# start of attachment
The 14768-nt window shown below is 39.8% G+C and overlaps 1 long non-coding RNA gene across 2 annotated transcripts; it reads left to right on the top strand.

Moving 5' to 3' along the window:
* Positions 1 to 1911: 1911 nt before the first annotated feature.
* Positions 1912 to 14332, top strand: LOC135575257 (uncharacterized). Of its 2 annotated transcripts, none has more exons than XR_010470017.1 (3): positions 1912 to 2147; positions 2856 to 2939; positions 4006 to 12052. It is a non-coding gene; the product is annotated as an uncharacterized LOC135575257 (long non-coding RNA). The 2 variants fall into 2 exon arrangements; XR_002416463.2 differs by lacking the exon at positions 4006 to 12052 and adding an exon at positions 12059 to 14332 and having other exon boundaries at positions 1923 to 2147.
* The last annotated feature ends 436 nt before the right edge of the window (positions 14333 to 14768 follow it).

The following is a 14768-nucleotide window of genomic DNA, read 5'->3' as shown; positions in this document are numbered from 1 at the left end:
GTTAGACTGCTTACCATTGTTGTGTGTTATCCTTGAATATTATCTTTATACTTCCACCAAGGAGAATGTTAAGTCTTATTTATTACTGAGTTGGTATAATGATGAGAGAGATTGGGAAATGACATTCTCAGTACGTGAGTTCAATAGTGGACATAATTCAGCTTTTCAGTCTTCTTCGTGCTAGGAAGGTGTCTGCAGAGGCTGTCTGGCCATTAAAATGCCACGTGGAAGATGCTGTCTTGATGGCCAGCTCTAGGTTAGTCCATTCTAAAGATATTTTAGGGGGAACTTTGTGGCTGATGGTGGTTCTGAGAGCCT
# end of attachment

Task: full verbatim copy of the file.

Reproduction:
The 14768-nt window shown below is 39.8% G+C and overlaps 1 long non-coding RNA gene across 2 annotated transcripts; it reads left to right on the top strand.

Moving 5' to 3' along the window:
* Positions 1 to 1911: 1911 nt before the first annotated feature.
* Positions 1912 to 14332, top strand: LOC135575257 (uncharacterized). Of its 2 annotated transcripts, none has more exons than XR_010470017.1 (3): positions 1912 to 2147; positions 2856 to 2939; positions 4006 to 12052. It is a non-coding gene; the product is annotated as an uncharacterized LOC135575257 (long non-coding RNA). The 2 variants fall into 2 exon arrangements; XR_002416463.2 differs by lacking the exon at positions 4006 to 12052 and adding an exon at positions 12059 to 14332 and having other exon boundaries at positions 1923 to 2147.
* The last annotated feature ends 436 nt before the right edge of the window (positions 14333 to 14768 follow it).

The following is a 14768-nucleotide window of genomic DNA, read 5'->3' as shown; positions in this document are numbered from 1 at the left end:
GTTAGACTGCTTACCATTGTTGTGTGTTATCCTTGAATATTATCTTTATACTTCCACCAAGGAGAATGTTAAGTCTTATTTATTACTGAGTTGGTATAATGATGAGAGAGATTGGGAAATGACATTCTCAGTACGTGAGTTCAATAGTGGACATAATTCAGCTTTTCAGTCTTCTTCGTGCTAGGAAGGTGTCTGCAGAGGCTGTCTGGCCATTAAAATGCCACGTGGAAGATGCTGTCTTGATGGCCAGCTCTAGGTTAGTCCATTCTAAAGATATTTTAGGGGGAACTTTGTGGCTGATGGTGGTTCTGAGAGCCT